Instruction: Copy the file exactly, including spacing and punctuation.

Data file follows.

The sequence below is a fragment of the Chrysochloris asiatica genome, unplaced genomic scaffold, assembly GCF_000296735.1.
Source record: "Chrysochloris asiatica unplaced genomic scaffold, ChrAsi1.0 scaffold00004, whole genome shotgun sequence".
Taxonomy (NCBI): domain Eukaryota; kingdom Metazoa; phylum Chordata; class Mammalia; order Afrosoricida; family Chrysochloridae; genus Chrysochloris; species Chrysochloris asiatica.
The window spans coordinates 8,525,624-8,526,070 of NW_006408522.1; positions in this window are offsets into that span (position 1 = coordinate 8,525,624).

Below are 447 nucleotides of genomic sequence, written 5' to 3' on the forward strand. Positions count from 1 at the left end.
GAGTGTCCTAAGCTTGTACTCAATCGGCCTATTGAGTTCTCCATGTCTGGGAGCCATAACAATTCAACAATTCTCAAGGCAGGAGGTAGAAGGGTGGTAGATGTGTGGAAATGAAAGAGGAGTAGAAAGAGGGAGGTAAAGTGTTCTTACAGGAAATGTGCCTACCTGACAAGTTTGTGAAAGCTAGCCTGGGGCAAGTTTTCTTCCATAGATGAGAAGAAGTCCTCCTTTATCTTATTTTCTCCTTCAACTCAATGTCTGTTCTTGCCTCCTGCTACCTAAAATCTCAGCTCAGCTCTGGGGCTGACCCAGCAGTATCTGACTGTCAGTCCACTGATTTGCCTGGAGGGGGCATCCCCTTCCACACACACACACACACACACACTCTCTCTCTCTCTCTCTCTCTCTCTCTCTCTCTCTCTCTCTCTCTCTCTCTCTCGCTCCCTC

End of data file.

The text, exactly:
The sequence below is a fragment of the Chrysochloris asiatica genome, unplaced genomic scaffold, assembly GCF_000296735.1.
Source record: "Chrysochloris asiatica unplaced genomic scaffold, ChrAsi1.0 scaffold00004, whole genome shotgun sequence".
Taxonomy (NCBI): domain Eukaryota; kingdom Metazoa; phylum Chordata; class Mammalia; order Afrosoricida; family Chrysochloridae; genus Chrysochloris; species Chrysochloris asiatica.
The window spans coordinates 8,525,624-8,526,070 of NW_006408522.1; positions in this window are offsets into that span (position 1 = coordinate 8,525,624).

Below are 447 nucleotides of genomic sequence, written 5' to 3' on the forward strand. Positions count from 1 at the left end.
GAGTGTCCTAAGCTTGTACTCAATCGGCCTATTGAGTTCTCCATGTCTGGGAGCCATAACAATTCAACAATTCTCAAGGCAGGAGGTAGAAGGGTGGTAGATGTGTGGAAATGAAAGAGGAGTAGAAAGAGGGAGGTAAAGTGTTCTTACAGGAAATGTGCCTACCTGACAAGTTTGTGAAAGCTAGCCTGGGGCAAGTTTTCTTCCATAGATGAGAAGAAGTCCTCCTTTATCTTATTTTCTCCTTCAACTCAATGTCTGTTCTTGCCTCCTGCTACCTAAAATCTCAGCTCAGCTCTGGGGCTGACCCAGCAGTATCTGACTGTCAGTCCACTGATTTGCCTGGAGGGGGCATCCCCTTCCACACACACACACACACACACACTCTCTCTCTCTCTCTCTCTCTCTCTCTCTCTCTCTCTCTCTCTCTCTCTCTCTCGCTCCCTC